Thomas Lockhart wrote:
> > > > You mean it works with quotes but not without?
> > > exec sql select "interval"('0sec'); // accepted by ecpg
> > > exec sql select interval('0sec'); // not accepted by ecpg (yesterday's
> > > CVS)
> > Not really surprising I guess since "interval" is accepted as the string
> > >interval< while interval is regarded a token.
> This change was forced by new features to support SQL9x INTERVAL syntax.
> Since the full syntax allows constants of the form "INTERVAL 'val' DAY
> TO MINUTE" I had to change the main parser to make INTERVAL a reserved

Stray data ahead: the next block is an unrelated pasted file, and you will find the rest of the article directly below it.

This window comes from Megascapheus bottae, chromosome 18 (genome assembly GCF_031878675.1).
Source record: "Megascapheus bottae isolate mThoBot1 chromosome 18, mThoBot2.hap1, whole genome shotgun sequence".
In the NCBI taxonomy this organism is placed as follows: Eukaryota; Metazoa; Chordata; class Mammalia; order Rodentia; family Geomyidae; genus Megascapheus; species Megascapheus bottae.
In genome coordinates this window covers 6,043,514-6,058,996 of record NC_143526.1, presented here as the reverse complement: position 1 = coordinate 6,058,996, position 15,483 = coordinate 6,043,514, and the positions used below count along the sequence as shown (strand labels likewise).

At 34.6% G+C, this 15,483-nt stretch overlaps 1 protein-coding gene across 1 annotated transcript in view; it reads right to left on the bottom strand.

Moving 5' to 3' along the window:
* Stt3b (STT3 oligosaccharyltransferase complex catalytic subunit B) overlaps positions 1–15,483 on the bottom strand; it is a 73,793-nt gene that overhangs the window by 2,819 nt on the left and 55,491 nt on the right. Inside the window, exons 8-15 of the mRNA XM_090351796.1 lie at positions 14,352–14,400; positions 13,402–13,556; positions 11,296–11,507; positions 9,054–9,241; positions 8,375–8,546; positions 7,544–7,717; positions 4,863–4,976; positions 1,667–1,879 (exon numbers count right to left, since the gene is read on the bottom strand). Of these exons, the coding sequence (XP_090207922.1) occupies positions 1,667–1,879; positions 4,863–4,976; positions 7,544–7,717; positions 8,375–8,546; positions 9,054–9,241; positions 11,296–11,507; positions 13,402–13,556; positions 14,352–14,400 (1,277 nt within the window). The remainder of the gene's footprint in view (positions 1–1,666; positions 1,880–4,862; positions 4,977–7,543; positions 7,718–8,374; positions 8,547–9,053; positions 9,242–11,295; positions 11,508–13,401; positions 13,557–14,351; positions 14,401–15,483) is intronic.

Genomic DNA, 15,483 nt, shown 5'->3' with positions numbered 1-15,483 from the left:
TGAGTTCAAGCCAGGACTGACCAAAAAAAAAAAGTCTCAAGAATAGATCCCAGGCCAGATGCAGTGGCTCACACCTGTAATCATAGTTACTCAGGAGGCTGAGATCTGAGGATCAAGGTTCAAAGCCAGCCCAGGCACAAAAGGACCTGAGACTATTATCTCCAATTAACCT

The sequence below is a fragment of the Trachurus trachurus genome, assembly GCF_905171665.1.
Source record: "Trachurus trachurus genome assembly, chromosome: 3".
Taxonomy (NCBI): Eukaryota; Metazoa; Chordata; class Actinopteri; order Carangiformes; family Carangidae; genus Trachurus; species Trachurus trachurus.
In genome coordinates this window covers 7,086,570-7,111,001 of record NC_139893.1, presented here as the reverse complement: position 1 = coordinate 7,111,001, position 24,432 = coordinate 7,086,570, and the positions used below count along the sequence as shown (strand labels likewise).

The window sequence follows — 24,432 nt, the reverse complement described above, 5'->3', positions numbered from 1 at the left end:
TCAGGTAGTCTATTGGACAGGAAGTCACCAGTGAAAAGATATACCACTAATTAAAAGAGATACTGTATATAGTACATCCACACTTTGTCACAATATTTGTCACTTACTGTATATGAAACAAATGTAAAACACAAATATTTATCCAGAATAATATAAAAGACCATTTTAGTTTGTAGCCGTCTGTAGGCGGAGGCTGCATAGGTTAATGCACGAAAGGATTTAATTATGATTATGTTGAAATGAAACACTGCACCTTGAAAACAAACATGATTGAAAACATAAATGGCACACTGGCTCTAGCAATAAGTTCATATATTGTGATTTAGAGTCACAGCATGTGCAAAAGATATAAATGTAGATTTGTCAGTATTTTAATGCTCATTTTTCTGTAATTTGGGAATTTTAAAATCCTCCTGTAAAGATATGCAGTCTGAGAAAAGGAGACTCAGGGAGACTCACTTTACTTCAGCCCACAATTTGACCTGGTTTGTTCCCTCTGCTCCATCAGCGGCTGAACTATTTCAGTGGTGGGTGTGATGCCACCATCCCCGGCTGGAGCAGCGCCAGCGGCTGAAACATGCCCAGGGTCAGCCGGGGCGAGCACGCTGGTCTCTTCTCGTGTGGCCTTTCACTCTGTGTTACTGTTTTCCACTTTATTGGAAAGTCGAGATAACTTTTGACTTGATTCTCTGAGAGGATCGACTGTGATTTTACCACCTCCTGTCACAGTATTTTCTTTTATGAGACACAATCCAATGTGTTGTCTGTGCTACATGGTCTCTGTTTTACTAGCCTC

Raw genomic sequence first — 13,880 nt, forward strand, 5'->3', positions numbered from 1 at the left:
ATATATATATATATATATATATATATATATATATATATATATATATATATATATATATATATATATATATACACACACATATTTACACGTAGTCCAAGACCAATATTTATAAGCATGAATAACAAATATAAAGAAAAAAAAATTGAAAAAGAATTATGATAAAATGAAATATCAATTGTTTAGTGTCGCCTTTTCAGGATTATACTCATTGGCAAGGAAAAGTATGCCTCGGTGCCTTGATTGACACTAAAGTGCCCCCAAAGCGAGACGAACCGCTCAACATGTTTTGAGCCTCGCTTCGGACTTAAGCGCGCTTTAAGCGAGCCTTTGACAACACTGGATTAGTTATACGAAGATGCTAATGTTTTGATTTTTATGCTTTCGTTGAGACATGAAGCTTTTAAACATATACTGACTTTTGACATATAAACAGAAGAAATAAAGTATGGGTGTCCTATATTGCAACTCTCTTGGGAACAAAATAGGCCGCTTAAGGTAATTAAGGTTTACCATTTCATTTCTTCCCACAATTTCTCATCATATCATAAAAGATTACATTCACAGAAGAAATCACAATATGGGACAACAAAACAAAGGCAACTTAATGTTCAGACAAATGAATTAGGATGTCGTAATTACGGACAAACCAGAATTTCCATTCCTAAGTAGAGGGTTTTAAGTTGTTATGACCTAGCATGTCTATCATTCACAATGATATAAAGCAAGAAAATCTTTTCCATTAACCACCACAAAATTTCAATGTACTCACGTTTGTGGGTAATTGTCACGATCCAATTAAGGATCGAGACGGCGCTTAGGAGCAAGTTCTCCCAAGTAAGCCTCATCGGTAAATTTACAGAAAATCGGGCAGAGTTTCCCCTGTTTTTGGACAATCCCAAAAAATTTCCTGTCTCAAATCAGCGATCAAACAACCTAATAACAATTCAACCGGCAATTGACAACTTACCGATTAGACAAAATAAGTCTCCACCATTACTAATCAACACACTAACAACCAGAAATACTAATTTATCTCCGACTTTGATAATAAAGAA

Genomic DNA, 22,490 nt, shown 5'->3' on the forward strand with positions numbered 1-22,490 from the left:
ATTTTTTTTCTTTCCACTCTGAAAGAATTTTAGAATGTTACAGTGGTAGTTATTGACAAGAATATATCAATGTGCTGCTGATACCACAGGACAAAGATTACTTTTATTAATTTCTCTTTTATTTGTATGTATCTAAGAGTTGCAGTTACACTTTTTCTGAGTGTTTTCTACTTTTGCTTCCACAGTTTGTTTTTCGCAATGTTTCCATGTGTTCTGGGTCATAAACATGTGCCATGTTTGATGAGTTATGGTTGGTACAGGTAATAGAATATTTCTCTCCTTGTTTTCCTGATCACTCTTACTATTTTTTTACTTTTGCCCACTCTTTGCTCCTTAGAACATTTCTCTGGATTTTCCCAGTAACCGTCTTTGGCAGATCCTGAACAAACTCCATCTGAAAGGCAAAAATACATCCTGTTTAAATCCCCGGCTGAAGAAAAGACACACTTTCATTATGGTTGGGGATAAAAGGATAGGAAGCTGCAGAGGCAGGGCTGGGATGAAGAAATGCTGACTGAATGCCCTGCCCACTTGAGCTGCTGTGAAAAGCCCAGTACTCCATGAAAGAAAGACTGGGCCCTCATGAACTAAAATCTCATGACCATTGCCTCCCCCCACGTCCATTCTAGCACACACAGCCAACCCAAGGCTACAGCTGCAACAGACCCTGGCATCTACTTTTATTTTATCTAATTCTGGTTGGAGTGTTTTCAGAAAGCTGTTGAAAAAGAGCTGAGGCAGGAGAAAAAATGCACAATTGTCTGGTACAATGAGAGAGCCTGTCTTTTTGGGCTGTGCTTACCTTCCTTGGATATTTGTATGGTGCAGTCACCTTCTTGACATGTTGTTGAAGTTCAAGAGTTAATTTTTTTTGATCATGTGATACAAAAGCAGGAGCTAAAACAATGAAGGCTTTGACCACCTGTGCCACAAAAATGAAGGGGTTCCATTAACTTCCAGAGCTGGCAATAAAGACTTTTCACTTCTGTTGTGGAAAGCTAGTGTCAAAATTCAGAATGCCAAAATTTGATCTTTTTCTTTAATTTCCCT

> word, as is specified in SQL9x.
> Using internal conversion functions to force type is not recommended (or
> at least shouldn't be). You probably know that CAST('string' AS
> INTERVAL) should work for you, and is SQL9x compliant.
I didn't know this to be SQL compliant (), so we'll switch to the cast syntax.
I was used to the type conversion syntax back from the old days we used other
DBMSs - so this kind of abuse might be common. A friend of mine which is used to
oracle was shocked to see this syntax no longer supported.
PS: Do you know a standard compliant way to combine a date and a time to a
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